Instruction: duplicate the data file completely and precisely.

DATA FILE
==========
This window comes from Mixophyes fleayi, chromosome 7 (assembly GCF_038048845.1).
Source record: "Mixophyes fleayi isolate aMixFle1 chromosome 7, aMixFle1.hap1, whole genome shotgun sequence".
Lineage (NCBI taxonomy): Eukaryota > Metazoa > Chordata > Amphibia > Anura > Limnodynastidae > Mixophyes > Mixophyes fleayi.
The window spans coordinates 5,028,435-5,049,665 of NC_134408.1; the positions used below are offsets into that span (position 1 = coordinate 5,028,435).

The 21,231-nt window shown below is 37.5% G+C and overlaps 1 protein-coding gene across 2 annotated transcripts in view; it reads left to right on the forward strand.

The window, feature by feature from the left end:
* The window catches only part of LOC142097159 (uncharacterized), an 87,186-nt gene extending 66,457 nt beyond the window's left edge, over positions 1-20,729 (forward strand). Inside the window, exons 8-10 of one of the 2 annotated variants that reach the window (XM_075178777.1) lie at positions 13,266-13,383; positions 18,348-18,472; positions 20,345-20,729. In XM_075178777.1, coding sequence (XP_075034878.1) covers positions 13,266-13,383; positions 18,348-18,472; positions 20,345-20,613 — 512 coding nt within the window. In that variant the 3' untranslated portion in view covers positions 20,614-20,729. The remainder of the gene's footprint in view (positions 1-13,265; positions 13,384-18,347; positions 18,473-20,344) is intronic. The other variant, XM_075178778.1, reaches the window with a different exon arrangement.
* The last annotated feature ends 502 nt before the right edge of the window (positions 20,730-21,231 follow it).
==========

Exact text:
This window comes from Mixophyes fleayi, chromosome 7 (assembly GCF_038048845.1).
Source record: "Mixophyes fleayi isolate aMixFle1 chromosome 7, aMixFle1.hap1, whole genome shotgun sequence".
Lineage (NCBI taxonomy): Eukaryota > Metazoa > Chordata > Amphibia > Anura > Limnodynastidae > Mixophyes > Mixophyes fleayi.
The window spans coordinates 5,028,435-5,049,665 of NC_134408.1; the positions used below are offsets into that span (position 1 = coordinate 5,028,435).

The 21,231-nt window shown below is 37.5% G+C and overlaps 1 protein-coding gene across 2 annotated transcripts in view; it reads left to right on the forward strand.

The window, feature by feature from the left end:
* The window catches only part of LOC142097159 (uncharacterized), an 87,186-nt gene extending 66,457 nt beyond the window's left edge, over positions 1-20,729 (forward strand). Inside the window, exons 8-10 of one of the 2 annotated variants that reach the window (XM_075178777.1) lie at positions 13,266-13,383; positions 18,348-18,472; positions 20,345-20,729. In XM_075178777.1, coding sequence (XP_075034878.1) covers positions 13,266-13,383; positions 18,348-18,472; positions 20,345-20,613 — 512 coding nt within the window. In that variant the 3' untranslated portion in view covers positions 20,614-20,729. The remainder of the gene's footprint in view (positions 1-13,265; positions 13,384-18,347; positions 18,473-20,344) is intronic. The other variant, XM_075178778.1, reaches the window with a different exon arrangement.
* The last annotated feature ends 502 nt before the right edge of the window (positions 20,730-21,231 follow it).